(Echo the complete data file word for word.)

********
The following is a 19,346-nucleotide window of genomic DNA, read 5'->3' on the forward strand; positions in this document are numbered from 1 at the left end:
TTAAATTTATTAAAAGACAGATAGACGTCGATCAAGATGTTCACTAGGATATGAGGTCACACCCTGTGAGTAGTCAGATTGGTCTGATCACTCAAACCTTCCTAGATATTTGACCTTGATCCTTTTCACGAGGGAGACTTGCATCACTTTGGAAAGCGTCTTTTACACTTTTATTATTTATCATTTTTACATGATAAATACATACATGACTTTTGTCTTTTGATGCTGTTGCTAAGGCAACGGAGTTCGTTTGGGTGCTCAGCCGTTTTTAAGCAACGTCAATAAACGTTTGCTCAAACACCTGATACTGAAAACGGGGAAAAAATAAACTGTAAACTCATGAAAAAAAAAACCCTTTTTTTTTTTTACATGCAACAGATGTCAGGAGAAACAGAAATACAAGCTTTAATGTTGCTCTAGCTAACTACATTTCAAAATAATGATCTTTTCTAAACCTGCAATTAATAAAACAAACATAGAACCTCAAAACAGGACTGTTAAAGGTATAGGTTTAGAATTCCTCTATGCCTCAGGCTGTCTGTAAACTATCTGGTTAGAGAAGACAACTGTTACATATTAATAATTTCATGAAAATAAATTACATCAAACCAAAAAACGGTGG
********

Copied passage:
The following is a 19,346-nucleotide window of genomic DNA, read 5'->3' on the forward strand; positions in this document are numbered from 1 at the left end:
TTAAATTTATTAAAAGACAGATAGACGTCGATCAAGATGTTCACTAGGATATGAGGTCACACCCTGTGAGTAGTCAGATTGGTCTGATCACTCAAACCTTCCTAGATATTTGACCTTGATCCTTTTCACGAGGGAGACTTGCATCACTTTGGAAAGCGTCTTTTACACTTTTATTATTTATCATTTTTACATGATAAATACATACATGACTTTTGTCTTTTGATGCTGTTGCTAAGGCAACGGAGTTCGTTTGGGTGCTCAGCCGTTTTTAAGCAACGTCAATAAACGTTTGCTCAAACACCTGATACTGAAAACGGGGAAAAAATAAACTGTAAACTCATGAAAAAAAAAACCCTTTTTTTTTTTTACATGCAACAGATGTCAGGAGAAACAGAAATACAAGCTTTAATGTTGCTCTAGCTAACTACATTTCAAAATAATGATCTTTTCTAAACCTGCAATTAATAAAACAAACATAGAACCTCAAAACAGGACTGTTAAAGGTATAGGTTTAGAATTCCTCTATGCCTCAGGCTGTCTGTAAACTATCTGGTTAGAGAAGACAACTGTTACATATTAATAATTTCATGAAAATAAATTACATCAAACCAAAAAACGGTGG